Synaptic connections in the brain are continuously remodeled in response to neuronal activity. This process, known as synaptic plasticity, is widely thought to underlie learning and memory, and to be altered in several cognitive disorders. An important aspect of synaptic plasticity is the regulated movement of neurotransmitter receptors in and out of the synaptic membrane.
Cholesterol is an essential membrane component, and it plays a major role in membrane compartmentalization and trafficking. Although cholesterol only accounts for 2% of the body’s weight, the brain contains 25% of the body’s total cholesterol. The enrichment in cholesterol suggests a relevant role for this lipid in brain function. In fact, it, it is being increasingly recognized that cholesterol homeostasis have a role in neurological diseases. However, the precise role of lipids in neurotransmitter receptor trafficking is virtually unexplored. Here, we hypothesize that cholesterol plays a direct role in neurotransmitter receptor trafficking and therefore contributes to synaptic plasticity.
To test this hypothesis, we are developing genetic tools to manipulate cholesterol levels in living neurons. We take advantage of the fact that neurons possess a unique strategy to metabolize the cholesterol originally provided by astrocytes, through the expression of the enzyme CYP46A1. To alter cholesterol content in a cell autonomous way, we will manipulate the levels of CYP46A1 exclusively in neurons. To evaluate the physiological consequences, electrophysiological recordings and cell biological studies will be performed in organotypic hippocampal slice cultures. Hence, this proposal involves the use of a multidisciplinary approach.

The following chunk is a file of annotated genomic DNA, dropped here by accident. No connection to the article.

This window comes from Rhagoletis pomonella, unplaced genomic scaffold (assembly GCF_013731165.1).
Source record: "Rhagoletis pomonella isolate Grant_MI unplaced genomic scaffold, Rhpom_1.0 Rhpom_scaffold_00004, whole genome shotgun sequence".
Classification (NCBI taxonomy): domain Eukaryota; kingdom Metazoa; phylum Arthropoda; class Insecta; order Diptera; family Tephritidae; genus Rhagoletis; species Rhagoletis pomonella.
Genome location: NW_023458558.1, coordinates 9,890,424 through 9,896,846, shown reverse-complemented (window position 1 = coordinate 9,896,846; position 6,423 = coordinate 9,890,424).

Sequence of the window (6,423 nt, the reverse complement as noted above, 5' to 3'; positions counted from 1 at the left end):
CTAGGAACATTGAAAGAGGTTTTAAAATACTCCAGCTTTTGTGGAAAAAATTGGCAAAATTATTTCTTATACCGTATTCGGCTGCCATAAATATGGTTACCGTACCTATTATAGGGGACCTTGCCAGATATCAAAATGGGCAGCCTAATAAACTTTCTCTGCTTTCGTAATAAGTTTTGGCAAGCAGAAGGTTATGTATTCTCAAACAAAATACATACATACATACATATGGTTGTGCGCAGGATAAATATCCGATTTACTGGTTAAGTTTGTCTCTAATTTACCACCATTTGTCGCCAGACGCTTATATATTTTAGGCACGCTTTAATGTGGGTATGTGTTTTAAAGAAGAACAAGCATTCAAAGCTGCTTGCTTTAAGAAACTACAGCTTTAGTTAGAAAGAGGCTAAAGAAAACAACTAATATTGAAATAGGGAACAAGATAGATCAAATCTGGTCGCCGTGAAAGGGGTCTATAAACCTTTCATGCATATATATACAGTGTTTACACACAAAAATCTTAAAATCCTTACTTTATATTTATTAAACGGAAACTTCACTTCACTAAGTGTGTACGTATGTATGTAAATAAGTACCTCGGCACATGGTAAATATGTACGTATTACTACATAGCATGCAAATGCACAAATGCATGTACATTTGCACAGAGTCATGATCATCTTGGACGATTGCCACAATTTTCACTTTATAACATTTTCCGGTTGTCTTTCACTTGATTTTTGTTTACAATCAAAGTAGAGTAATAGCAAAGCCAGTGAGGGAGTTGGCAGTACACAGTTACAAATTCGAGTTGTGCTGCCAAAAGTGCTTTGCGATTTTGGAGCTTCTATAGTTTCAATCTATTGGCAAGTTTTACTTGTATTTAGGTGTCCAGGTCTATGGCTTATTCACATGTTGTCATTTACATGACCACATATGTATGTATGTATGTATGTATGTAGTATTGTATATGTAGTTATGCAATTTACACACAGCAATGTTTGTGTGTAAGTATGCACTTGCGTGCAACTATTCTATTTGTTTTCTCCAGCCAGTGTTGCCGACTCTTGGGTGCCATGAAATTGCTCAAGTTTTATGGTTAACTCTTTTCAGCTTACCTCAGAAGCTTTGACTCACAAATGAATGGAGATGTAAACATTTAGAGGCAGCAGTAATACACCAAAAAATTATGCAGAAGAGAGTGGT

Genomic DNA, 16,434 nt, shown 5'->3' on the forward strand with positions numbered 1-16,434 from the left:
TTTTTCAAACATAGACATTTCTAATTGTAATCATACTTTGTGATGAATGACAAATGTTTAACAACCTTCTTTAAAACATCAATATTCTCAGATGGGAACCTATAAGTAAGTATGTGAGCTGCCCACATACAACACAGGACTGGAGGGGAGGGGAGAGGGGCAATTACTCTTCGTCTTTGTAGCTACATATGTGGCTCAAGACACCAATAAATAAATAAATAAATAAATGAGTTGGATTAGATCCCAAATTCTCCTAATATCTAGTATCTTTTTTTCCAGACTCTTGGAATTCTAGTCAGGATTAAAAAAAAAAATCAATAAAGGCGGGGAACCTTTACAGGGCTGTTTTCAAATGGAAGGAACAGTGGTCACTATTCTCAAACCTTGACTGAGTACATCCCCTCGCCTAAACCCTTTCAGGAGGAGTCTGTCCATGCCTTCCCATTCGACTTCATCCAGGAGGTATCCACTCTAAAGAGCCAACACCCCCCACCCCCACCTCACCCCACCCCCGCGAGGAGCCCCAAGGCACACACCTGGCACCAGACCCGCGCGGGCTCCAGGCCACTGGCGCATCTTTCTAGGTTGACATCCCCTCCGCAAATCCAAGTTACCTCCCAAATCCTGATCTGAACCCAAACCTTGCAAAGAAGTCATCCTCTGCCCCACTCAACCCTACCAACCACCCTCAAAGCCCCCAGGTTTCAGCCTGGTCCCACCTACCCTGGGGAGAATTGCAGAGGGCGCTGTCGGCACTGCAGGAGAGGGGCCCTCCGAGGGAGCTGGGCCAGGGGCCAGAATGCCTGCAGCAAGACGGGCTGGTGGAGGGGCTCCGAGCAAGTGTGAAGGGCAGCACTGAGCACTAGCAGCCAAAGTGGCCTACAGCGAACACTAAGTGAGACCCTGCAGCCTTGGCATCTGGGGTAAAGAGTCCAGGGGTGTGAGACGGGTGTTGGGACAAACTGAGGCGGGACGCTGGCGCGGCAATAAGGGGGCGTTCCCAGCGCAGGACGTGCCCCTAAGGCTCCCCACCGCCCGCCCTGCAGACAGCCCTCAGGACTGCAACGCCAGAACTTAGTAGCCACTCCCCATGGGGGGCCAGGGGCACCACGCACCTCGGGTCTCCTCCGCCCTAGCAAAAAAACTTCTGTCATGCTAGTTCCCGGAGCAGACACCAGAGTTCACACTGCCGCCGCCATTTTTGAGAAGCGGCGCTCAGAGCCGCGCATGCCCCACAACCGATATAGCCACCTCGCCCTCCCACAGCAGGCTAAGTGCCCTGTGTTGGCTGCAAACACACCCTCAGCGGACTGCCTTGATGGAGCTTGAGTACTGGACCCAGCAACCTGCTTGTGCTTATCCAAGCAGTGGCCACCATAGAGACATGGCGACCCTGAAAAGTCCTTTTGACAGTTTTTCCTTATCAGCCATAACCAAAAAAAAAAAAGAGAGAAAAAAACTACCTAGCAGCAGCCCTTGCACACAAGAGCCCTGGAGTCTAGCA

We believe that this project will contribute to define the influence of cholesterol in synaptic plasticity. In addition to its intrinsic value, the knowledge generated should help to understand the cognitive deficits typical of disorders due cholesterol homeostasis genes.
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